Losing your hair? Could one of these causes be to blame….?

No-one likes to lose their hair, whether they are male or female, but it’s a reality that some people have to deal with.

There are lots of reasons why hair loss can occur and not all of them mean you have to accept losing your locks as being permanent and inevitable.

Here’s a look at some of the most common causes of hair loss.


It’s not an old wives’ tale, stress really can make your hair fall out and it’s one of the most common causes of hair loss.

If you are put under excessive amounts of pressure for a prolonged period of time, such as moving house, going through a divorce or changing job, the effects of the stress may manifest as thinning locks.

However, emotional stress won’t actually be the sole cause of hair loss; it tends to merely exacerbate any thinning or loss of hair which was already occurring or on the horizon.

Physical stress is a different matter and can directly cause hair loss due to a condition known as telogen effluvium. This condition causes abnormalities within the hair cycle process and leads to excessive amounts of hair being shed before the strands would normally be ready to enter into this phase.

The good news is that telogen effluvium is entirely reversible and although it may start 3-6 months after the event, it will eventually subside as your body recovers from the ordeal it experienced. Examples of physical stresses which could lead to this include a car accident, surgery or even a severe illness such as flu.

Excessive Vitamin A intake

If you’ve been brought up believing that there’s no such thing as too many vitamins, you might have to rethink your philosophy.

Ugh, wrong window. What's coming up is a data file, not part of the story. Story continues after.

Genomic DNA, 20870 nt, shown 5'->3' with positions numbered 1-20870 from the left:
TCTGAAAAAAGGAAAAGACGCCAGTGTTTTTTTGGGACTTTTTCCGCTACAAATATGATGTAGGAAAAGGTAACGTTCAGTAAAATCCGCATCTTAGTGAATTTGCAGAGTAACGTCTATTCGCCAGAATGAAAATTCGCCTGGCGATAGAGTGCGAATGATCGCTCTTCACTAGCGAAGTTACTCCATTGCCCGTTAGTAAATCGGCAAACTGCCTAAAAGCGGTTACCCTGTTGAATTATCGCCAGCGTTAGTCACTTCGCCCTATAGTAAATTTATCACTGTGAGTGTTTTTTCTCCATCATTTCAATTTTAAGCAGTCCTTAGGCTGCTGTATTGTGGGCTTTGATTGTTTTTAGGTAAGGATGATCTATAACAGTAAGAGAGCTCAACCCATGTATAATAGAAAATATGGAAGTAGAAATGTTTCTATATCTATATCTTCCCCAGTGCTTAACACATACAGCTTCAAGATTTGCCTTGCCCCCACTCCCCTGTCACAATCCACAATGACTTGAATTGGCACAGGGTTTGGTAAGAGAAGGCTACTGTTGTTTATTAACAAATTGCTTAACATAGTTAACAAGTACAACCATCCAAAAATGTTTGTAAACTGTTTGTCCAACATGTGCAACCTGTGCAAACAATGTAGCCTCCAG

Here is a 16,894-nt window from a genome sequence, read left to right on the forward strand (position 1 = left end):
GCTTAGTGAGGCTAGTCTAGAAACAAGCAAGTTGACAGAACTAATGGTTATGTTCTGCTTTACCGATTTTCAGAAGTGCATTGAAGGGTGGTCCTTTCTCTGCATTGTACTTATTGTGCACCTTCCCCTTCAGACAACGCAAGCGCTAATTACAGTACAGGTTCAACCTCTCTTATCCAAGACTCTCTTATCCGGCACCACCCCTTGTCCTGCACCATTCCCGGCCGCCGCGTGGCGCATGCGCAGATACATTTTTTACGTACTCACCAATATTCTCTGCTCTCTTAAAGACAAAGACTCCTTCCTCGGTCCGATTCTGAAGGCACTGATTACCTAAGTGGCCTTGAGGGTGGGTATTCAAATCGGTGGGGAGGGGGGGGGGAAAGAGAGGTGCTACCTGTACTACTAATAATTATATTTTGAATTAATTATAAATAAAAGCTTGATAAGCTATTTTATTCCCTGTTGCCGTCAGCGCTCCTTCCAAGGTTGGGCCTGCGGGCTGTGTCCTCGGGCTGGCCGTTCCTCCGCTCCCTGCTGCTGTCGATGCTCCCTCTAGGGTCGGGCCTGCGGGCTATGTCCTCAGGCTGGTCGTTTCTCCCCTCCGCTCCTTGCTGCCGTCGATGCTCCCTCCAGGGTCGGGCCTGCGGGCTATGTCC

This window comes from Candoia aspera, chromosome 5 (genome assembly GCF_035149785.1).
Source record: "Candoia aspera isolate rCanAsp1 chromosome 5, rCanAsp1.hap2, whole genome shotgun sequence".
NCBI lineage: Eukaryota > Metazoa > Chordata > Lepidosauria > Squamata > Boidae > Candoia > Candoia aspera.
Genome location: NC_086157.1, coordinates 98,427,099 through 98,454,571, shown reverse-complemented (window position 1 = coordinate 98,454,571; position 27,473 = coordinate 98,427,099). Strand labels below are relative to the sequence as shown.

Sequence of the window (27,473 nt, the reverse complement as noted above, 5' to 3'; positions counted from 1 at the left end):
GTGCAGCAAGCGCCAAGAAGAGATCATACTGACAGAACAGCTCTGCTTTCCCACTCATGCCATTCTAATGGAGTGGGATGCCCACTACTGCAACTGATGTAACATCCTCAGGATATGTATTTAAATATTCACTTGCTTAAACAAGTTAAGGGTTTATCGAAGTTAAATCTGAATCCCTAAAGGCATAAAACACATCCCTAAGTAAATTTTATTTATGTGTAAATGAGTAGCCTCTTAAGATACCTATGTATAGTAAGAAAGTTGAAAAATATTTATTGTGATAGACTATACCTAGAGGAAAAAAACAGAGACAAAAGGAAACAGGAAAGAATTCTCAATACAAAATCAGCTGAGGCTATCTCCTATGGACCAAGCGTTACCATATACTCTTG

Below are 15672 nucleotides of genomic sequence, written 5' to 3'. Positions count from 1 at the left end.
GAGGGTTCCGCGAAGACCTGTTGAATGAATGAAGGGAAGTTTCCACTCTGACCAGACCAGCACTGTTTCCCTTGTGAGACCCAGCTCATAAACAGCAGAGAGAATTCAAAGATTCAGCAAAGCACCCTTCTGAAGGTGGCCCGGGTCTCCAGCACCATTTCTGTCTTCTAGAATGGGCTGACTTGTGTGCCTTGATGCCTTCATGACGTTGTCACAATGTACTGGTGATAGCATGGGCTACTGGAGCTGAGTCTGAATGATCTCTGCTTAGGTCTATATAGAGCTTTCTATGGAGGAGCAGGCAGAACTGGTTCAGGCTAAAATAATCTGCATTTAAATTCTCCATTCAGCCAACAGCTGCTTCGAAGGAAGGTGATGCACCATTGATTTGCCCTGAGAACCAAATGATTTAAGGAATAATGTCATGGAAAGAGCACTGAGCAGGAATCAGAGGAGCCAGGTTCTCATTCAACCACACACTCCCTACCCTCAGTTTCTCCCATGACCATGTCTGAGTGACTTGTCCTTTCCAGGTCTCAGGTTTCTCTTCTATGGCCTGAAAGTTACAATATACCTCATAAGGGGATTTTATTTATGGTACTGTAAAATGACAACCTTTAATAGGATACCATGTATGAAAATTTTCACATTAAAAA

If you’re taking vitamin supplements, too much Vitamin A can actually cause more harm than good, causing hair loss.

On the plus side, this is an effect which is very quickly corrected so once you reduce your Vitamin A intake, the hair loss should reverse.

Not enough protein

While an excess of Vitamin A can cause hair loss, a deficiency of protein can do the same thing. If there’s not enough protein in your diet for your body to meet all the necessary functions, your hair will be the loser.

Around two to three months following the drop in protein the body starts to compensate by shutting off the supply to the hair, causing hair loss.

Upping your intake of protein can help to reverse the hair loss. Foods such as fish, eggs and meat are all good sources of protein.

Significant hair loss

Even if you are planning to shed the pounds, a significant drop in your weight can cause your hair to thin.

Losing a lot of weight within a relatively short period of time can cause shock to your system and this translates into a temporary hair loss. This doesn’t mean you should lose excess weight as the benefits to your health will outweigh any negatives.

Within around 6 months, you will find that the hair loss naturally corrects itself and any thinning or losses are reversed.


Approximately 1 in 10 of all women aged 20-49 suffer from iron-deficiency related anaemia, a condition which can leave you feeling tired and lacking energy.

Anaemia must be diagnosed via blood tests from a doctor but once confirmed; iron tablets can resolve the condition, including the hair loss.


There can be lots of different causes of hair loss, and many can be reversed once the trigger is identified. If the hair loss isn’t reversible there are other treatments which can help; for more advice about what could be suitable, you’ll need some expert advice from hair loss specialists such as the Wimple Clinic.

The Wimpole Clinic offers FUE Hair, Beard & Eyebrow Transplants, PRP & Trichology. Talk to a specialist ☎ 020 7935 1861.

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